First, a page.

Environmental champions – leadership in middle management
Effective leadership is critical for success. It can take many forms, emerging at grassroots or demonstrated by executives. We worked with a mix of personnel, invited from almost forty offices across London, who were ready to play their part in putting sustainability into practice in their workplaces and to make use of new internal platforms for raising issues, sharing solutions and building support for action.
We designed and led a series of workshops for Transport for London (TfL) in support of Environmental Champions. These Environmental Champions are volunteers who commit to taking an active role in reducing TfL’s environmental footprint.
The workshops were framed in the context of the leadership role that the Champions had in effect embarked on by volunteering for the role. In a short series of half-day sessions we facilitated a process in which everyone was able to explore the resources they as a group brought together: personal motivation, knowledge, contacts and creative ideas. We also explored the range of their workplace influence and the opportunities they could develop by working together with colleagues.
The workshops were highly interactive and all participants were given ample opportunities to work together, learn from each other, try out new tools and techniques and push the boundaries of their own capabilities and confidence in safe and exploratory settings. Participants were able to discover and practice ways in which they may influence others and also gain insights into how they themselves are influenced.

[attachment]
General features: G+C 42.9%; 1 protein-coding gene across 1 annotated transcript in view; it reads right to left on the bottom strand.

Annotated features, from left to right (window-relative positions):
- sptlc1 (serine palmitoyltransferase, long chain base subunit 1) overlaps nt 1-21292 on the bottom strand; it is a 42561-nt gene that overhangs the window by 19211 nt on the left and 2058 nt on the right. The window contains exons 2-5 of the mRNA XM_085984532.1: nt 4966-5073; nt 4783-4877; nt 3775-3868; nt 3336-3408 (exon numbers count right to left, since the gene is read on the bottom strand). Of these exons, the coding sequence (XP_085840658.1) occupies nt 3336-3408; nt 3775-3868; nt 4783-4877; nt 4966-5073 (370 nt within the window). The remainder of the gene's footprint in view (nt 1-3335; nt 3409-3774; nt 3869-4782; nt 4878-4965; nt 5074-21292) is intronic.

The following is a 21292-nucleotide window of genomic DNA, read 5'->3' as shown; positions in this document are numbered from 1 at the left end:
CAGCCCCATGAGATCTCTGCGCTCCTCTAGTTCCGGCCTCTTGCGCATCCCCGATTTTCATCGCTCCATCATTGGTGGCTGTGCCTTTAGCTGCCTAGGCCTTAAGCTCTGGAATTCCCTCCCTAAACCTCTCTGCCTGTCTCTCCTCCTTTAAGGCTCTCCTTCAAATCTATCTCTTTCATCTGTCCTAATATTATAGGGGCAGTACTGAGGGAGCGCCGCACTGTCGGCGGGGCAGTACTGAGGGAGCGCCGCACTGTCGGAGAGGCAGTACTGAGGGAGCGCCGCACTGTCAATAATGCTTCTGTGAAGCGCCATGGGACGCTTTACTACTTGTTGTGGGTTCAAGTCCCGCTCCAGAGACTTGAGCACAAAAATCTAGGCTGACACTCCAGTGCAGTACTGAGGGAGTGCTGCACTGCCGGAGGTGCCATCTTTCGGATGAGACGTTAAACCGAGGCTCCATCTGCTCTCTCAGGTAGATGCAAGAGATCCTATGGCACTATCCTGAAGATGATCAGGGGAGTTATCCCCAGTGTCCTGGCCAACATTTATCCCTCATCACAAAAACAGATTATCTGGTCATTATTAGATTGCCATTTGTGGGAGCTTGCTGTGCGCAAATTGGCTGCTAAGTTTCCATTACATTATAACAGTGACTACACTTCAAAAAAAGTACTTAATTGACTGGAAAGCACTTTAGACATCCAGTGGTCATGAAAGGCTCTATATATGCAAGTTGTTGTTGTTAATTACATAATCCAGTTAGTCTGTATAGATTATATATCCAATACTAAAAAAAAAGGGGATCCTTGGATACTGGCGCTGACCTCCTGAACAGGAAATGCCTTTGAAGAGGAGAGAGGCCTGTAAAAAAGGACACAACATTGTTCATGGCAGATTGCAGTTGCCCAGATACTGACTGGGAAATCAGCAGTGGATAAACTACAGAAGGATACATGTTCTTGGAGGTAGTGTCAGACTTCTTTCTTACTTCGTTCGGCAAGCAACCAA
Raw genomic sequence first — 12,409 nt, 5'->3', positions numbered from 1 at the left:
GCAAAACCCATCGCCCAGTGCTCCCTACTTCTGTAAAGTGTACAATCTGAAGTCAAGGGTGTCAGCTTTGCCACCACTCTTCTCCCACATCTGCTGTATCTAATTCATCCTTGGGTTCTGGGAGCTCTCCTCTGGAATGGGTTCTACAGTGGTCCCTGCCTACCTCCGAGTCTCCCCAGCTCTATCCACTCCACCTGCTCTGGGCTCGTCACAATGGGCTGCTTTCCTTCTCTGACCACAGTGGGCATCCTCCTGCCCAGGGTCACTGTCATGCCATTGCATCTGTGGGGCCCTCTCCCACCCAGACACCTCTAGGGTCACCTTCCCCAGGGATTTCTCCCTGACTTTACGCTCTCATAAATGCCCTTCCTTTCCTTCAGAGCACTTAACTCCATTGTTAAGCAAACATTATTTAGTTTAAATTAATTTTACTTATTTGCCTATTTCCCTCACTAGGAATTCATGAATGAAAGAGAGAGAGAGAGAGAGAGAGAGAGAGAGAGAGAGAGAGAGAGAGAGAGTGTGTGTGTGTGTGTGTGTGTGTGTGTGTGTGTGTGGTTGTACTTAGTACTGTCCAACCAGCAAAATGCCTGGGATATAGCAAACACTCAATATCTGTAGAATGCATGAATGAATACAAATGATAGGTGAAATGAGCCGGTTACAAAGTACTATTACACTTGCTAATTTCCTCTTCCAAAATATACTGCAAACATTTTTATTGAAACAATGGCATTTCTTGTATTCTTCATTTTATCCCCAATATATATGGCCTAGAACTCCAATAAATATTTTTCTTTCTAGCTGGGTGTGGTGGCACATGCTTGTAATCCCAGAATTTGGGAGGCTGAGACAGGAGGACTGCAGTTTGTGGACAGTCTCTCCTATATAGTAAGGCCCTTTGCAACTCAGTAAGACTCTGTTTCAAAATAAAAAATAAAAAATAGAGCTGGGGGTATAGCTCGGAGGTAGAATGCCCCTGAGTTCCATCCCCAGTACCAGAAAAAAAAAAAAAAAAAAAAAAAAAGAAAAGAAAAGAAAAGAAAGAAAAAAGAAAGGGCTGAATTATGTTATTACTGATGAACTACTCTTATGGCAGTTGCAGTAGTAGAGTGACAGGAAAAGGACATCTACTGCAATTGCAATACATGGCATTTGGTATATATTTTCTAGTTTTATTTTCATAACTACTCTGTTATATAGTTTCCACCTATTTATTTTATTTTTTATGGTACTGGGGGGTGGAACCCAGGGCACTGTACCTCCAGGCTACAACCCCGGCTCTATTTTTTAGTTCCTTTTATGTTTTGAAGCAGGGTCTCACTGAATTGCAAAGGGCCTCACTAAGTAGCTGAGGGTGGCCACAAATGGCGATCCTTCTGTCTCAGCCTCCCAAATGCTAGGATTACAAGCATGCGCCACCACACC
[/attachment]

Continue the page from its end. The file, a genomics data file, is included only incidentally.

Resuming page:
Feedback indicates that the workshops provided a great deal of motivational and strategic support to this group of employees in a very short period of time. Each participant mapped out a personal strategy including initial actions and also prospective allies and mentors they could work with. They also established an extensive agenda of practical ideas and applications for immediate gains in energy saving, waste reduction, improved internal practices and procedures and ways to enhance internal communications. In addition they defined areas where increased information and support would enable them to be more effective.
Leadership in middle management is often under-rated. To be successful it must be supported by recognition from senior management and processes that facilitate ongoing networking and support. The opportunities for increasing motivation and commitment, especially when linked to shared values, are very clear and were powerfully demonstrated in the course of this programme.
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